The new standard will deliver benefits to video telephony as well. It too, was hitherto largely based on H.264. With HEVC, the image quality can be increased substantially at the same data rate. Likewise, the transmission can be adapted for web video-streaming. MPEG-DASH, a transport format for multimedia streaming, currently enables viewers to watch judder-free videos via the Internet. Today it allows the transport of H.264-encoded contents as well as other standards. The researchers are planning to extend DASH by April 2013 in such a manner that it can also transmit HEVC-encoded videos.

Dr.-Ing. Thomas Schierl | EurekAlert!
Further information:
http://www.fraunhofer.de/en/press/research-news/2012/august/new-standard-hevc-encodes-films-more-efficiently.html

Further reports about: HEVC HHI IBC Olympic Video energy efficiency mobile telephone online game transmitting the data

More articles from Trade Fair News:

nachricht Innovative Infrared Emitters Optimize the Manufacture of Vehicle Interior Fittings Using Vacuum Lamination
01.08.2017 | Heraeus Noblelight GmbH

nachricht Bug-proof communication with entangled photons
22.06.2017 | Fraunhofer-Gesellschaft

All articles from Trade Fair News >>>

The most recent press releases about innovation >>>

Die letzten 5 Focus-News des innovations-reports im Überblick:

Im Focus: Fizzy soda water could be key to clean manufacture of flat wonder material: Graphene

Whether you call it effervescent, fizzy, or sparkling, carbonated water is making a comeback as a beverage. Aside from quenching thirst, researchers at the University of Illinois at Urbana-Champaign have discovered a new use for these "bubbly" concoctions that will have major impact on the manufacturer of the world's thinnest, flattest, and one most useful materials -- graphene.

As graphene's popularity grows as an advanced "wonder" material, the speed and quality at which it can be manufactured will be paramount. With that in mind,...

Im Focus: Exotic quantum states made from light: Physicists create optical “wells” for a super-photon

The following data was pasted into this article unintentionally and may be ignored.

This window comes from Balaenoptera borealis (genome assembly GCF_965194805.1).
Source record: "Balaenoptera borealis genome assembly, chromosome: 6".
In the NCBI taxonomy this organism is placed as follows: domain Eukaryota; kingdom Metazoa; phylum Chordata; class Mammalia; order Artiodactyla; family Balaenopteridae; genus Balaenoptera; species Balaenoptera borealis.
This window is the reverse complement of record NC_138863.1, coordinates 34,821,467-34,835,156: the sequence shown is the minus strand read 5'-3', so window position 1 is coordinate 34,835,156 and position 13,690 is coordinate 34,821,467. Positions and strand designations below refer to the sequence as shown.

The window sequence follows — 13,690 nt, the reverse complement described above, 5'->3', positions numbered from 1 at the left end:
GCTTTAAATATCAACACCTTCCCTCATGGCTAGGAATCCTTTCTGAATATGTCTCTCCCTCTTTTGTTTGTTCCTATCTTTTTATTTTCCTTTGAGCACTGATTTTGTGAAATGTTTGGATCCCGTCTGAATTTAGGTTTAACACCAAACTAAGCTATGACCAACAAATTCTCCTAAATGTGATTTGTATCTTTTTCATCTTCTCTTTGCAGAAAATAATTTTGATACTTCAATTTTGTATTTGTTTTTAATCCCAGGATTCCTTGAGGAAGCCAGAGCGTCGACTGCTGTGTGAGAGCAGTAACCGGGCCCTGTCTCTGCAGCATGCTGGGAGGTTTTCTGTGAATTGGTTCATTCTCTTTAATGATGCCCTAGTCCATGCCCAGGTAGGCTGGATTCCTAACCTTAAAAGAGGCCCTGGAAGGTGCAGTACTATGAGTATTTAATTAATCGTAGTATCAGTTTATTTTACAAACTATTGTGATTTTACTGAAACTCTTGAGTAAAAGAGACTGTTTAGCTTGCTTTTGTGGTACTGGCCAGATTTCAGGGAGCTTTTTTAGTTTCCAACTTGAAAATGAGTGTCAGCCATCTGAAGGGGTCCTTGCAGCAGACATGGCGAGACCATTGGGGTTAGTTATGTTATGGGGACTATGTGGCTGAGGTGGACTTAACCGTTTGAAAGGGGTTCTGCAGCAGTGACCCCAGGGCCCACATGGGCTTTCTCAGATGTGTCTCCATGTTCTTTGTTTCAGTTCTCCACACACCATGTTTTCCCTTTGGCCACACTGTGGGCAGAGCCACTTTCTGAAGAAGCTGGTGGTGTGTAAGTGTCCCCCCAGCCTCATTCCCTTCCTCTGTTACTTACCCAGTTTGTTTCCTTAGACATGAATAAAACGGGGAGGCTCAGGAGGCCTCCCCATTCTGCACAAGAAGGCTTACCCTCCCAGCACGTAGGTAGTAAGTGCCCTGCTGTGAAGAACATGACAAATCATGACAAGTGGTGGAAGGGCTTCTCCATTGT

Physicists at the University of Bonn have managed to create optical hollows and more complex patterns into which the light of a Bose-Einstein condensate flows. The creation of such highly low-loss structures for light is a prerequisite for complex light circuits, such as for quantum information processing for a new generation of computers. The researchers are now presenting their results in the journal Nature Photonics.

Light particles (photons) occur as tiny, indivisible portions. Many thousands of these light portions can be merged to form a single super-photon if they are...

Im Focus: Circular RNA linked to brain function

For the first time, scientists have shown that circular RNA is linked to brain function. When a RNA molecule called Cdr1as was deleted from the genome of mice, the animals had problems filtering out unnecessary information – like patients suffering from neuropsychiatric disorders.

While hundreds of circular RNAs (circRNAs) are abundant in mammalian brains, one big question has remained unanswered: What are they actually good for? In the...

Im Focus: RAVAN CubeSat measures Earth's outgoing energy

An experimental small satellite has successfully collected and delivered data on a key measurement for predicting changes in Earth's climate.

The Radiometer Assessment using Vertically Aligned Nanotubes (RAVAN) CubeSat was launched into low-Earth orbit on Nov. 11, 2016, in order to test new...

Im Focus: Scientists shine new light on the “other high temperature superconductor”

A study led by scientists of the Max Planck Institute for the Structure and Dynamics of Matter (MPSD) at the Center for Free-Electron Laser Science in Hamburg presents evidence of the coexistence of superconductivity and “charge-density-waves” in compounds of the poorly-studied family of bismuthates. This observation opens up new perspectives for a deeper understanding of the phenomenon of high-temperature superconductivity, a topic which is at the core of condensed matter research since more than 30 years. The paper by Nicoletti et al has been published in the PNAS.

Since the beginning of the 20th century, superconductivity had been observed in some metals at temperatures only a few degrees above the absolute zero (minus...

All Focus news of the innovation-report >>>

Anzeige

Anzeige

Event News

Call for Papers – ICNFT 2018, 5th International Conference on New Forming Technology

16.08.2017 | Event News

Sustainability is the business model of tomorrow

04.08.2017 | Event News

Clash of Realities 2017: Registration now open. International Conference at TH Köln

26.07.2017 | Event News

 
Latest News

A Map of the Cell’s Power Station

18.08.2017 | Life Sciences

Engineering team images tiny quasicrystals as they form

18.08.2017 | Physics and Astronomy

Researchers printed graphene-like materials with inkjet

18.08.2017 | Materials Sciences

VideoLinks
B2B-VideoLinks
More VideoLinks >>>